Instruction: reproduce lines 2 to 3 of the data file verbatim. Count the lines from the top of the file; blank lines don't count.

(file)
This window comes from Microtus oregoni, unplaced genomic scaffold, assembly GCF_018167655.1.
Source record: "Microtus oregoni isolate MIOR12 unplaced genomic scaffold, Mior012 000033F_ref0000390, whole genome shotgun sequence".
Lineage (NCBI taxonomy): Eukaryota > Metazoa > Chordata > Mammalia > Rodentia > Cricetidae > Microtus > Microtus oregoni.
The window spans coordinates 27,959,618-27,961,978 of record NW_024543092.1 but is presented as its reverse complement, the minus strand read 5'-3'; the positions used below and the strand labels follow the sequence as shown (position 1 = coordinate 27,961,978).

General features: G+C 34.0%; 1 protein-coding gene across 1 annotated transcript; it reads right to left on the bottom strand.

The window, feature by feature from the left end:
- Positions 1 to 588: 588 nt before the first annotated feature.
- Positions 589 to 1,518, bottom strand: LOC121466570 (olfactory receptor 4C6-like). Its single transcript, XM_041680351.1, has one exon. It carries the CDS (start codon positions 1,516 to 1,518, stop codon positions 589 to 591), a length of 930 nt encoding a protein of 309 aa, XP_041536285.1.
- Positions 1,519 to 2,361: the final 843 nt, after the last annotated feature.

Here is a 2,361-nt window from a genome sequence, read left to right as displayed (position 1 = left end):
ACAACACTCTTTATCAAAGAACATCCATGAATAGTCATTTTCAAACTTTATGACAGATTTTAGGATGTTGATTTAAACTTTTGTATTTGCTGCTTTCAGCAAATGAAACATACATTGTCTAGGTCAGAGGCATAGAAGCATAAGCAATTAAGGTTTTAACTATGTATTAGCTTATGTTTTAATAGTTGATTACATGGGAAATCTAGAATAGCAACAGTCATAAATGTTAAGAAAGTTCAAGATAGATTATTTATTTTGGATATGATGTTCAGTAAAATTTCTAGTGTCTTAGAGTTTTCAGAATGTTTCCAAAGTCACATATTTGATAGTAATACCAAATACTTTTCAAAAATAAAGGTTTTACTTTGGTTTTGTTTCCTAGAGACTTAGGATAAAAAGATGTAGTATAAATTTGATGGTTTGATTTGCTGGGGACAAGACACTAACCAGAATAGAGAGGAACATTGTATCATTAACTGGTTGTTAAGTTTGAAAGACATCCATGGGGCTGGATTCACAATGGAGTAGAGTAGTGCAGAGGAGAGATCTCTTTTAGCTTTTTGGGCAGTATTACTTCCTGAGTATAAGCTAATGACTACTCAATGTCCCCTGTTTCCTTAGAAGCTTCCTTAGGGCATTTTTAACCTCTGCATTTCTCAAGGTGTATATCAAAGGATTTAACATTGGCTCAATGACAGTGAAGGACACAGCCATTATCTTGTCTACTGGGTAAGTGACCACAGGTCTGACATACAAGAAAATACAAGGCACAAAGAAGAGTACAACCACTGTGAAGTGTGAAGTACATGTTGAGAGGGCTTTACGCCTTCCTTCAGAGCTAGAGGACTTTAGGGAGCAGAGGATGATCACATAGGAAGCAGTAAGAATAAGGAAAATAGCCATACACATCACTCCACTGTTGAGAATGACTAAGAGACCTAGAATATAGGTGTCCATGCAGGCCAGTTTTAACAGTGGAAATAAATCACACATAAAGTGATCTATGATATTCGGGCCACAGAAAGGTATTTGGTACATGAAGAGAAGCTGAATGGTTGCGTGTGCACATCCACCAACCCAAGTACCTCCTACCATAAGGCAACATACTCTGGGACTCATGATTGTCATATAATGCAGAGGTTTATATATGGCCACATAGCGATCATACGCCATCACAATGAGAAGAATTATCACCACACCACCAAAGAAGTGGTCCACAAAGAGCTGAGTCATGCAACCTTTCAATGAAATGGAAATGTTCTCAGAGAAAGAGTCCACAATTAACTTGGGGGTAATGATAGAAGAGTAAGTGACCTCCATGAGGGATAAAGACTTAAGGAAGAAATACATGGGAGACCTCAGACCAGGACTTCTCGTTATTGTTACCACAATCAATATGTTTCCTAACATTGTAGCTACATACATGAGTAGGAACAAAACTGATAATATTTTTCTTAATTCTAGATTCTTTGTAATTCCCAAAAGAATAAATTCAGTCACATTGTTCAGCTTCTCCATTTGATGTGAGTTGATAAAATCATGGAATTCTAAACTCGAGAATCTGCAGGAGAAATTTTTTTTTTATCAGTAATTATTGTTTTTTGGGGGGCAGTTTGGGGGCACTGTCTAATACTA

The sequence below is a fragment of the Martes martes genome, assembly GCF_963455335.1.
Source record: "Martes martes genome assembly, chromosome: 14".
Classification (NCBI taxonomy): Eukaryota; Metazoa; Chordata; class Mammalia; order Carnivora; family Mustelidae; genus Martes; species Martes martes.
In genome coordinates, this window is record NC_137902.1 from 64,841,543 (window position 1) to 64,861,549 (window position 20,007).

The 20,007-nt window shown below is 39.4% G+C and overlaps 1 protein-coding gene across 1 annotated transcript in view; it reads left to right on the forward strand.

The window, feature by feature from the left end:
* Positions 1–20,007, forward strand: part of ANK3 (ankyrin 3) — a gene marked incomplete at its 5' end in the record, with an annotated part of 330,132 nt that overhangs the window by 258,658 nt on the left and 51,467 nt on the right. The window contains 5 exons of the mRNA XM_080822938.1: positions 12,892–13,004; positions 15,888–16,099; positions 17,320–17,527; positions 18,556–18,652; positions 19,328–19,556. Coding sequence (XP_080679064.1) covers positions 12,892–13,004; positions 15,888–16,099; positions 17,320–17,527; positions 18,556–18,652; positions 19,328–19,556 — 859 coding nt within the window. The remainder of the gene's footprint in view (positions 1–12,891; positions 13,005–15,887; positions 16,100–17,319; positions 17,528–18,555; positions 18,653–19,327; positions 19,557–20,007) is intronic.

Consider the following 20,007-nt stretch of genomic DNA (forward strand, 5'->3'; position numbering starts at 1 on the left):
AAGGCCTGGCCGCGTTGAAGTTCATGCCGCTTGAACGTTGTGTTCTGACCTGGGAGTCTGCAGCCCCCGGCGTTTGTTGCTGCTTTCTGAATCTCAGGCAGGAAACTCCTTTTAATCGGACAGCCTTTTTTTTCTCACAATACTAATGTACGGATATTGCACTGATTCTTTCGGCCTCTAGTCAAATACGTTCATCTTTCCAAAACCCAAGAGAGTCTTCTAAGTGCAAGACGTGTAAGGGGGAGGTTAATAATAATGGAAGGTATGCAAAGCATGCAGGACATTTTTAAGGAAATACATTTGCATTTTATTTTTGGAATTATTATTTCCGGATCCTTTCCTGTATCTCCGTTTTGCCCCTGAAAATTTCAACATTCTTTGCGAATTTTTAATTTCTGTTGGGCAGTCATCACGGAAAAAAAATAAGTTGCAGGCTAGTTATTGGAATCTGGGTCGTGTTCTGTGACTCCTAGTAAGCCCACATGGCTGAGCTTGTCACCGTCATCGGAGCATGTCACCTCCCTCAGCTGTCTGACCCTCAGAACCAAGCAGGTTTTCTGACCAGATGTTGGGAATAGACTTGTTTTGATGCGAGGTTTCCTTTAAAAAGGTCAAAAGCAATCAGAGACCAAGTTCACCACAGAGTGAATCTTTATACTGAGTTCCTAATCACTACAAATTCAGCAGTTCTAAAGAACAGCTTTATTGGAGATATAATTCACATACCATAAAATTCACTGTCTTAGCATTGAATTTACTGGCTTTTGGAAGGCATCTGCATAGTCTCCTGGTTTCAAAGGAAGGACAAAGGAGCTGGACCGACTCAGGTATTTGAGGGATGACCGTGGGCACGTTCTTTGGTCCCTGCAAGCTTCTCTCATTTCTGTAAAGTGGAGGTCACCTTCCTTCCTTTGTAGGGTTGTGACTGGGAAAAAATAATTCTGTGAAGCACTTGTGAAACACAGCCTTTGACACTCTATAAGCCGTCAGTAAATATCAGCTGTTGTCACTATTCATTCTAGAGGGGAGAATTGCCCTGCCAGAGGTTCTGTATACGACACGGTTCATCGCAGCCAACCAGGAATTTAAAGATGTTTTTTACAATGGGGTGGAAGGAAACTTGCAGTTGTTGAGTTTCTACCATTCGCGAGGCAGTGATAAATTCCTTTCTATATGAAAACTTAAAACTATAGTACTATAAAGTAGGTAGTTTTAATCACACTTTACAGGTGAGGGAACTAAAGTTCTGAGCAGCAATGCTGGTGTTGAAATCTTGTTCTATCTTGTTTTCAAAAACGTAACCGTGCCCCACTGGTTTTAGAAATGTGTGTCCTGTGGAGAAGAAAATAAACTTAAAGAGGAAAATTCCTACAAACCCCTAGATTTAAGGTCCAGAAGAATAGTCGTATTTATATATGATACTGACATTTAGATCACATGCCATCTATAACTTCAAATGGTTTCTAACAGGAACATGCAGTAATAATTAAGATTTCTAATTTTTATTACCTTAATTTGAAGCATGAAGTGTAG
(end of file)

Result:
Source record: "Microtus oregoni isolate MIOR12 unplaced genomic scaffold, Mior012 000033F_ref0000390, whole genome shotgun sequence".
Lineage (NCBI taxonomy): Eukaryota > Metazoa > Chordata > Mammalia > Rodentia > Cricetidae > Microtus > Microtus oregoni.